How to Use Moving Average for Crypto Trading
5 mins read
1 yrs ago
There are specific tools used to analyse market trends and charts to make predictions on the best time to enter and exit a market. These tools offer a guide to take calculated risks to minimise losses and maximise profits. Technical Analysis (TA) involves using indicators and oscillators, among other tools, to understand and explain the crypto market. Among such tools is the moving average, one of the most popular and most frequently used tools in the technical analysis of a market.
What is the moving average?
Moving average is a valuable tool that enables you to track the market's direction by observing trends and price movements (data) over a specific period of time. It focuses on calculating an asset's average price over a particular time frame as it moves along the chart. Moving averages are calculated just like any average: you add the price data over a period of time and calculate the mean.
For example, if a cryptocurrency price is currently below a moving average, then the trader notes that the trend has turned bearish; that is, the price and sentiment are moving downward. Similarly, prices above a moving average could signify that the price has gone bullish, meaning that the price is moving up. However, for the best result of the moving average, you should use the Moving Average with other indicators such as the Relative Strength Index (RSI) and Stochastic Oscillator.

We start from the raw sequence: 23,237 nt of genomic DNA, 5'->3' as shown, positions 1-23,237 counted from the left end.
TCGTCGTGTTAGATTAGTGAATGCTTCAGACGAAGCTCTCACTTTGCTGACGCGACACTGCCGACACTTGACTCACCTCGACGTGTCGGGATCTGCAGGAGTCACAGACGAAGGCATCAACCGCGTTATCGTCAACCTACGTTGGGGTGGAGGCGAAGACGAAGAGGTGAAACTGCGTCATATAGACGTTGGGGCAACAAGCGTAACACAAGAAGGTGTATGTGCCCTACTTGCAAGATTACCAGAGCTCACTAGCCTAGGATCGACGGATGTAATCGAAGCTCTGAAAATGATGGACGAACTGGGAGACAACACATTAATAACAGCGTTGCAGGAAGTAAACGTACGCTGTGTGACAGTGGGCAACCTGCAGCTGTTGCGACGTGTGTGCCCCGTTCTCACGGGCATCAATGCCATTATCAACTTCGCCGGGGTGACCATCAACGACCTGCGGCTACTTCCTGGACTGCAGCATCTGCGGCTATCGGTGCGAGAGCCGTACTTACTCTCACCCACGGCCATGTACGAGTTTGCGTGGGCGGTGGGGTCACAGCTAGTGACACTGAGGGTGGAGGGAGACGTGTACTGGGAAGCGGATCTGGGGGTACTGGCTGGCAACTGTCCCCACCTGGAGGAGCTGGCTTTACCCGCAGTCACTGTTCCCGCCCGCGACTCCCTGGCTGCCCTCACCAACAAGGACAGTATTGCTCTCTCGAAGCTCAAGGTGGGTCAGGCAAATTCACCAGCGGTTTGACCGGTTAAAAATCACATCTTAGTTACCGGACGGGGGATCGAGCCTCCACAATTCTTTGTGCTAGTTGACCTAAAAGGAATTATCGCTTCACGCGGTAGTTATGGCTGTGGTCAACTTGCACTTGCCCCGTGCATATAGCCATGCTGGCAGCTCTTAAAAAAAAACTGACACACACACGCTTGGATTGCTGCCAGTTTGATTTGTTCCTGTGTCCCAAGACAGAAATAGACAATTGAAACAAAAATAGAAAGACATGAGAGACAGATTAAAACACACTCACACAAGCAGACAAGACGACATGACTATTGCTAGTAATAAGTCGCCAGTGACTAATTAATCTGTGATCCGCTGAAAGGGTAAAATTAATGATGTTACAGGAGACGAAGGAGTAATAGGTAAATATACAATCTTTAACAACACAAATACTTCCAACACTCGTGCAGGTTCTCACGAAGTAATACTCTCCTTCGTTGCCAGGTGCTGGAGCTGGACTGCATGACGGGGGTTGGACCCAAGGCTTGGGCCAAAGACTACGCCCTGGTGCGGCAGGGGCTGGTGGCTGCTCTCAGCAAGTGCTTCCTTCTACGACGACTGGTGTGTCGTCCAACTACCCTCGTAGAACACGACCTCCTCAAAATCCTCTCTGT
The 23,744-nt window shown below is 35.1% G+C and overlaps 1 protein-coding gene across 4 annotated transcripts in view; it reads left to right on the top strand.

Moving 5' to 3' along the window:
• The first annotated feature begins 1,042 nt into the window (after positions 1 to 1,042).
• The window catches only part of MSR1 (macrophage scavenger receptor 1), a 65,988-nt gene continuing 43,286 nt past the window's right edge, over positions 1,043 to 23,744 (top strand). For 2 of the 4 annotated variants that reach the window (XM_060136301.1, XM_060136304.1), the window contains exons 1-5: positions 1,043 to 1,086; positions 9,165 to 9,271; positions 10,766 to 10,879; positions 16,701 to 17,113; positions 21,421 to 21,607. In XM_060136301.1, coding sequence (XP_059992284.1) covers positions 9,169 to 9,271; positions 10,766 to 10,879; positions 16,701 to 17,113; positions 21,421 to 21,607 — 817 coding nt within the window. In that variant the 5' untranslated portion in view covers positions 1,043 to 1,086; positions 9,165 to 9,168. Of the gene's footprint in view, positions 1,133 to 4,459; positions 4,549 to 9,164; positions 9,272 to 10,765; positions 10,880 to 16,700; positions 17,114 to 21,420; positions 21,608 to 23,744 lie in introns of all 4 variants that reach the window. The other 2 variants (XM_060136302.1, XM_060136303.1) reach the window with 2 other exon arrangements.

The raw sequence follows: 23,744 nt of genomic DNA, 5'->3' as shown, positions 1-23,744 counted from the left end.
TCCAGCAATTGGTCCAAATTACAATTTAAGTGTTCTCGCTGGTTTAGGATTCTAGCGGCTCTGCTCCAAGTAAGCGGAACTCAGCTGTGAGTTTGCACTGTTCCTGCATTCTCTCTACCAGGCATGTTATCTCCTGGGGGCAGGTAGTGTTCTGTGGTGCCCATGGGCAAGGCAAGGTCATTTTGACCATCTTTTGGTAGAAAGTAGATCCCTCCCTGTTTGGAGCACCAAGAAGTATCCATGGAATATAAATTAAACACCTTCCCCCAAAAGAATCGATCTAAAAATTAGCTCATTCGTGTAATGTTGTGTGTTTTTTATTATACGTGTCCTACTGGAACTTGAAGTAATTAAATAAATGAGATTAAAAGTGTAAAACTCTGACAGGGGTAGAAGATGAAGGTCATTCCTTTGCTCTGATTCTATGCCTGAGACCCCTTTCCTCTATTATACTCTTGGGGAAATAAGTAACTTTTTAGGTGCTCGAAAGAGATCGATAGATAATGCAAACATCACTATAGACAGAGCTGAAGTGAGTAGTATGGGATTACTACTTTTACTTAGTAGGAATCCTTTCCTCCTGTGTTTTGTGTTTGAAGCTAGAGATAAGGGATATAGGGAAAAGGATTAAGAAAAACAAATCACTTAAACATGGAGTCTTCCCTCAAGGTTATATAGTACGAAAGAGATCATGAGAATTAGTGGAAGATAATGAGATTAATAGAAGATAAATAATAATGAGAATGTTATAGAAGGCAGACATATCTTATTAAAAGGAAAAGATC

Types of Moving Average?
The moving average can be used by short-term traders and even long-term traders. However, there are different types of moving averages that traders may use depending on the market and their trading goals. The types of moving average include:
Simple Moving Average (SMA)
Simple moving averages (SMA) take the price of an asset over a particular time to calculate an average. SMA is almost like any average; the only difference is that once there is new price data, the previous average is dismissed. In this regard, if a trader calculates the mean on 50 days’ worth of data, then subsequently, that data set would be moderated to only include data for the last 50 days.
SMAs are weighted equally regardless of the time frame in which they were inputted. However, some traders are of the opinion that the equal weighting of SMA might not attain the best result in technical analysis, which is why the exponential moving average (EMA) was developed to address this problem.
Exponential Moving Average (EMA)
The exponential moving average is designed similarly to the SMA as they both use price fluctuations in their analysis. However, for SMA, all price inputs are weighted equally, while EMA adds more value and weight to recent price inputs. Traders can use either of these moving averages; however, EMA is more effective in analyzing sudden price fluctuations or reversals.
Application of Moving Averages